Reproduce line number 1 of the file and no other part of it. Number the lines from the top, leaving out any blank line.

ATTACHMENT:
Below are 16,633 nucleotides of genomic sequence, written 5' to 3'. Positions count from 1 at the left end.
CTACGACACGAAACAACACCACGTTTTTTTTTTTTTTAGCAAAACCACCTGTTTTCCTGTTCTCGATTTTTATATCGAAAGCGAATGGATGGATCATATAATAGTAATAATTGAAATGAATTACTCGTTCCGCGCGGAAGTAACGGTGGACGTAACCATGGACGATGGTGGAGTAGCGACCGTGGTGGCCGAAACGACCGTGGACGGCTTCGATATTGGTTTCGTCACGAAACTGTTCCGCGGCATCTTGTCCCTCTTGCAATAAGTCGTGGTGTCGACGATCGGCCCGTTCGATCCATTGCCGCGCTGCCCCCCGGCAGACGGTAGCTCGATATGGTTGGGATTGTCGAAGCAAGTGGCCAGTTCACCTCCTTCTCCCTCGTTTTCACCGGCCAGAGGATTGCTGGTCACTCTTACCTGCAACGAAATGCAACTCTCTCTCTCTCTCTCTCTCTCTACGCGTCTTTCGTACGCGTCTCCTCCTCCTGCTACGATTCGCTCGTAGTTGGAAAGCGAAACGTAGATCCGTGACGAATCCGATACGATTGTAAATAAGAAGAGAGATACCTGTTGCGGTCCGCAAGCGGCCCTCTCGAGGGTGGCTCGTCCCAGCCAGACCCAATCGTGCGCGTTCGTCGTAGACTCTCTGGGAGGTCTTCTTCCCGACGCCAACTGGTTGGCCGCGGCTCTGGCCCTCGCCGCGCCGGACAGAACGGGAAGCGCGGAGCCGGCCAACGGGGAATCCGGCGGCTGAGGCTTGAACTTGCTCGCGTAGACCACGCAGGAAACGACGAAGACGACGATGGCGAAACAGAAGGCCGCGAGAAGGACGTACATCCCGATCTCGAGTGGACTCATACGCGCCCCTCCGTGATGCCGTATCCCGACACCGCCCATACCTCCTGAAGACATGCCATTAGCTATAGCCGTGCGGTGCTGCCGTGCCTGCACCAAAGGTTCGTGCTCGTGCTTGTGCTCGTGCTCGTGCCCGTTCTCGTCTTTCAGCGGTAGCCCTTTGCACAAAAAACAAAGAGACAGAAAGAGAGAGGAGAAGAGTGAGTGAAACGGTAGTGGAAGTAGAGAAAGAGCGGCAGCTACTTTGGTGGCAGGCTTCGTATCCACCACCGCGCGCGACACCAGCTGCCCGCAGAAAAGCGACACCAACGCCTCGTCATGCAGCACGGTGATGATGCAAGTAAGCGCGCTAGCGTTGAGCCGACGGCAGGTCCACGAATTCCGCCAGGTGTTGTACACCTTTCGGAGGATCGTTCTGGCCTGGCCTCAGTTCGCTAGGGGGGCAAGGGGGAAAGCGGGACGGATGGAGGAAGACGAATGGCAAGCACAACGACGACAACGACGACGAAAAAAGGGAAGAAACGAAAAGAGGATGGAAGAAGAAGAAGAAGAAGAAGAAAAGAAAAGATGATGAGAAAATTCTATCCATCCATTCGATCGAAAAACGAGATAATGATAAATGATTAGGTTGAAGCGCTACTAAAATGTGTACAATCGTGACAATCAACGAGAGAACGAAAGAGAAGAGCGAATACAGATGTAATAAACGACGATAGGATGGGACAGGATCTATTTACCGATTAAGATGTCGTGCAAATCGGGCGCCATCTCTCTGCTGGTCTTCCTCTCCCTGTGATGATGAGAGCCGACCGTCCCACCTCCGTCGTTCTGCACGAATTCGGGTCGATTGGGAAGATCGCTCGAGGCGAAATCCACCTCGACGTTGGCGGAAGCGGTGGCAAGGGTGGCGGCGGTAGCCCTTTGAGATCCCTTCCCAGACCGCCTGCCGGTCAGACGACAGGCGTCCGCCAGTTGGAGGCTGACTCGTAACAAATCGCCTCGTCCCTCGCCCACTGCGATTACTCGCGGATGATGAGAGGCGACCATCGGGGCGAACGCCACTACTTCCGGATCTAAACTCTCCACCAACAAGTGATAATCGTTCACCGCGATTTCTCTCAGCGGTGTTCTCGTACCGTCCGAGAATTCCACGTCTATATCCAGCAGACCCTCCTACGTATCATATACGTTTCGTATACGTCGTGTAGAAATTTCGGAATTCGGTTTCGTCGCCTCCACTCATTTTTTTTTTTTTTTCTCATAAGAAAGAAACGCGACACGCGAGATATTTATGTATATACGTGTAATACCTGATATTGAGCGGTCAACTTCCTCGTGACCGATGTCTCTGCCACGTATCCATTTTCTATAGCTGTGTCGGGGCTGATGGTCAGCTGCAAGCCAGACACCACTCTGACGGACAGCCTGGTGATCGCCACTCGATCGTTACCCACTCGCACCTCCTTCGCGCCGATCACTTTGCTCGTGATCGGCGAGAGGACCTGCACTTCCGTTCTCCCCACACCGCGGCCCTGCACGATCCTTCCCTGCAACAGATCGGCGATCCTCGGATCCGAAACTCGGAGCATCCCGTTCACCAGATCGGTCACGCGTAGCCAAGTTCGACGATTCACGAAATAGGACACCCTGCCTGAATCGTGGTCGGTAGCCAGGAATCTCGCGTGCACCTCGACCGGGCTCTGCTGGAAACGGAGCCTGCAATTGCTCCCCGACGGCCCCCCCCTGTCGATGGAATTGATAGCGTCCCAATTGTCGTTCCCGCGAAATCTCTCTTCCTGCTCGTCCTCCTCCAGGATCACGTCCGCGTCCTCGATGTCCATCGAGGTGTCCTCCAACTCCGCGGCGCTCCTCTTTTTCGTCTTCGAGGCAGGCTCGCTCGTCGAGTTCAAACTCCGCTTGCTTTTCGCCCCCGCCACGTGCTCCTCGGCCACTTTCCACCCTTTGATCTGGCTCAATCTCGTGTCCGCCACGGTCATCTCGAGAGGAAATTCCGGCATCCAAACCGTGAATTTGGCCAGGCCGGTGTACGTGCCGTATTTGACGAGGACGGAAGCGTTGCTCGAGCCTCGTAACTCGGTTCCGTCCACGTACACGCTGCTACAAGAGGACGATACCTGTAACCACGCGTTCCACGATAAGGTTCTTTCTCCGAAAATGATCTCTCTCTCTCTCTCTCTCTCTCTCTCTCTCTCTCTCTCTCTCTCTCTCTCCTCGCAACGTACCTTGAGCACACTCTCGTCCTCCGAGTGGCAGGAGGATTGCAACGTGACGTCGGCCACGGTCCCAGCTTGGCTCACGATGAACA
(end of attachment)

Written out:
Below are 16,633 nucleotides of genomic sequence, written 5' to 3'. Positions count from 1 at the left end.